20. 21. Critical Path <ul><li>Critical Path: A-C-E-G </li></ul><ul><li>Path A-D-F = 14.83 work days </li></ul><ul><li>Path A-C-E-G = 19.51 work days </li></ul><ul><li>Path B-E-G = 15.67 work days </li></ul>
  21. 22. Slack
  22. 23. Gantt Chart
  23. 24. Schedule Duration Crash <ul><li>Crash : an effort to reduce the overall time duration of a project by employing one or all of the following techniques </li></ul><ul><ul><li>Adding resources (human or otherwise) </li></ul></ul><ul><ul><li>Increasing work hours (overtime or weekends) </li></ul></ul><ul><ul><li>Lessening quality </li></ul></ul><ul><li>A trade-off between shorter task duration and higher task costs </li></ul><ul><li>If the cost savings on a delay penalty are higher than the incremental cost of reducing the project duration, then the crashing is justified. </li></ul>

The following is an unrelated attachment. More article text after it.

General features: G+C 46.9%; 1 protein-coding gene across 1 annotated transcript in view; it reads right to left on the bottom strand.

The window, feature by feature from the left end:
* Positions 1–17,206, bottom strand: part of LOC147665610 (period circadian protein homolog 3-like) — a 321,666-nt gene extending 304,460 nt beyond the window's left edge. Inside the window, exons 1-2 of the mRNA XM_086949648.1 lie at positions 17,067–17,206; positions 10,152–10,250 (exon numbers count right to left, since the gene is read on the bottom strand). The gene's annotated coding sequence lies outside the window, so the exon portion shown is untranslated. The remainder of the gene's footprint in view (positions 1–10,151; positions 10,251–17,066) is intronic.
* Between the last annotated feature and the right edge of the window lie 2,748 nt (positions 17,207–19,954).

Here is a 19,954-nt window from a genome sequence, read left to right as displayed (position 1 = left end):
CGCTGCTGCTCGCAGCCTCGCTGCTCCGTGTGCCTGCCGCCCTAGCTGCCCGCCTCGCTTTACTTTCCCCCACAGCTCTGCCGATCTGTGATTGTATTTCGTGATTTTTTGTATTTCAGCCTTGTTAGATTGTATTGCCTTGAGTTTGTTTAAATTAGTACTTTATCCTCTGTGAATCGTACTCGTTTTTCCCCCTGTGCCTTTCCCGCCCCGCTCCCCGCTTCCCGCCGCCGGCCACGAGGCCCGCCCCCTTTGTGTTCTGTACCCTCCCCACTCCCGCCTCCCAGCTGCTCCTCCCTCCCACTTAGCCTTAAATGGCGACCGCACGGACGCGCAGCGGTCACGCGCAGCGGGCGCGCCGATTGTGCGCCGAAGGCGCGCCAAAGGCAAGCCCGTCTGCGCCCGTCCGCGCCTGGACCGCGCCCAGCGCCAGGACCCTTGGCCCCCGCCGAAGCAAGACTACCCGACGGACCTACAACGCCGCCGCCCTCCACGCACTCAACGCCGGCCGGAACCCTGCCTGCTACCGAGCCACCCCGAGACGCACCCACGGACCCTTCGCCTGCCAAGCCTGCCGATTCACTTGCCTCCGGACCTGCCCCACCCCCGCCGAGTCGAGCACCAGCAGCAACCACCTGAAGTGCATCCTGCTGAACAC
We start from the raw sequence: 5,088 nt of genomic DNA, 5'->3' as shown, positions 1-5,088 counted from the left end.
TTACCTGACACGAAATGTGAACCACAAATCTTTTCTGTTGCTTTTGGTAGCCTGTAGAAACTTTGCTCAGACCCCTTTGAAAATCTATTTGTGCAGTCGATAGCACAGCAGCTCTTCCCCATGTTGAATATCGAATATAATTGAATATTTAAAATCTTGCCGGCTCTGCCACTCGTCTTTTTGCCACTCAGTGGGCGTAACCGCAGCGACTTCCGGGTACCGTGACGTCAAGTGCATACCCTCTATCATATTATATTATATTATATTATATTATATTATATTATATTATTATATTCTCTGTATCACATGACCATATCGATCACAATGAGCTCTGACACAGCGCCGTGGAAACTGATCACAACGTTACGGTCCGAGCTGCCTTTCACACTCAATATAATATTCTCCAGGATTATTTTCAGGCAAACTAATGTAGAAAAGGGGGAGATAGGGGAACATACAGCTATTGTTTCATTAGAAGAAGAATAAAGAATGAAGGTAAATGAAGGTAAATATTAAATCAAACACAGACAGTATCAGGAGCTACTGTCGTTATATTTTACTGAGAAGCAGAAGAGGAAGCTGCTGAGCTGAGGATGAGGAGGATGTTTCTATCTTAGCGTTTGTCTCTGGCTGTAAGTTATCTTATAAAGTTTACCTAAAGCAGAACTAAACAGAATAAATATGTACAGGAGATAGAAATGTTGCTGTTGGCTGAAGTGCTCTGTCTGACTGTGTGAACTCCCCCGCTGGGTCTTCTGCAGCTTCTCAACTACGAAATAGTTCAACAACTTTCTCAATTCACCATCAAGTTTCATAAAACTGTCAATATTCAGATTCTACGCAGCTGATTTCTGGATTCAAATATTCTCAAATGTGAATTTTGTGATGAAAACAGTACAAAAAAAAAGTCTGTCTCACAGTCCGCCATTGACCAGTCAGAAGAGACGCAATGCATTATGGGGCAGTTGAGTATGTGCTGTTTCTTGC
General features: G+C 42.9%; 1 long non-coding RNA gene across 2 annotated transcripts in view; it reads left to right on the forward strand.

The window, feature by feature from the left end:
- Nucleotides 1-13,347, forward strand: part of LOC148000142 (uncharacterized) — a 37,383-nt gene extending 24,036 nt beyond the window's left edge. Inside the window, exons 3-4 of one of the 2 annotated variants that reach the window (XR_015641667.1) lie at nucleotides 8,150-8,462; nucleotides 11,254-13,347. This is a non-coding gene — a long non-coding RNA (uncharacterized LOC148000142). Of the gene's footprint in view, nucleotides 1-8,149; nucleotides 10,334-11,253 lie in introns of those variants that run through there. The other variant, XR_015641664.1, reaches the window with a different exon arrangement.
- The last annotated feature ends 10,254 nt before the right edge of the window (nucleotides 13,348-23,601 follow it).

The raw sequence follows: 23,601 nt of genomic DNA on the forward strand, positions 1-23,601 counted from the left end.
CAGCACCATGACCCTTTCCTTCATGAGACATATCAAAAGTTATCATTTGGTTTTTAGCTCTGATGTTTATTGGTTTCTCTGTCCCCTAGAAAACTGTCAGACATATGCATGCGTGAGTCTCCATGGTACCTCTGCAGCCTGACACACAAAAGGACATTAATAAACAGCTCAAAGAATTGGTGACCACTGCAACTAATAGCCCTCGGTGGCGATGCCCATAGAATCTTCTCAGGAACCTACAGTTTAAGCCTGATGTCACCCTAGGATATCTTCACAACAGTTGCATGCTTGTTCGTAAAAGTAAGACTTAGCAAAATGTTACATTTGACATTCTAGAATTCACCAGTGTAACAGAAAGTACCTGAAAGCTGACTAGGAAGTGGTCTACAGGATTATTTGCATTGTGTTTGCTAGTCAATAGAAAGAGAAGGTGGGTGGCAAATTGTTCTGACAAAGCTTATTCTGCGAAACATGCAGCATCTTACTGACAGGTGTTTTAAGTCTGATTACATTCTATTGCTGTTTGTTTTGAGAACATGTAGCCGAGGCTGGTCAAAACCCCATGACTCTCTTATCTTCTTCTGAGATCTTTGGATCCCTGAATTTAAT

24. 25. Activity Uncertainty <ul><li>Standard Deviation of an activity is estimated as one sixth of the difference between the pessimistic and optimistic time estimates </li></ul><ul><li>Variance is determined by squaring the standard deviation </li></ul><ul><li>The size of the variance reflects the degree of uncertainty associated with the activity’s time. The larger the variance, the greater the uncertainty. </li></ul><ul><li>Standard Deviation = t p - t o </li></ul><ul><li> 6 </li></ul>
  25. 26. Path Uncertainty <ul><li>Standard Deviation of a path can also be computed to know the uncertainty of a particular path. </li></ul><ul><li>SD of Path=  variances of activities on a path </li></ul>
  26. 27. Path Probability <ul><li>The probability that a given path will be completed in a specified length of time can be determined using the following formula: </li></ul><ul><li>Z = Specified Time - Path Mean </li></ul><ul><li> Path Standard Deviation </li></ul><ul><li>If the value of Z is 2.50 more, treat the path probability as 100%. If the value of Z is less than 2.50, use the table of values under the standardized normal curve. </li></ul>
  27. 28. Sample Problem
  28. 29. - END -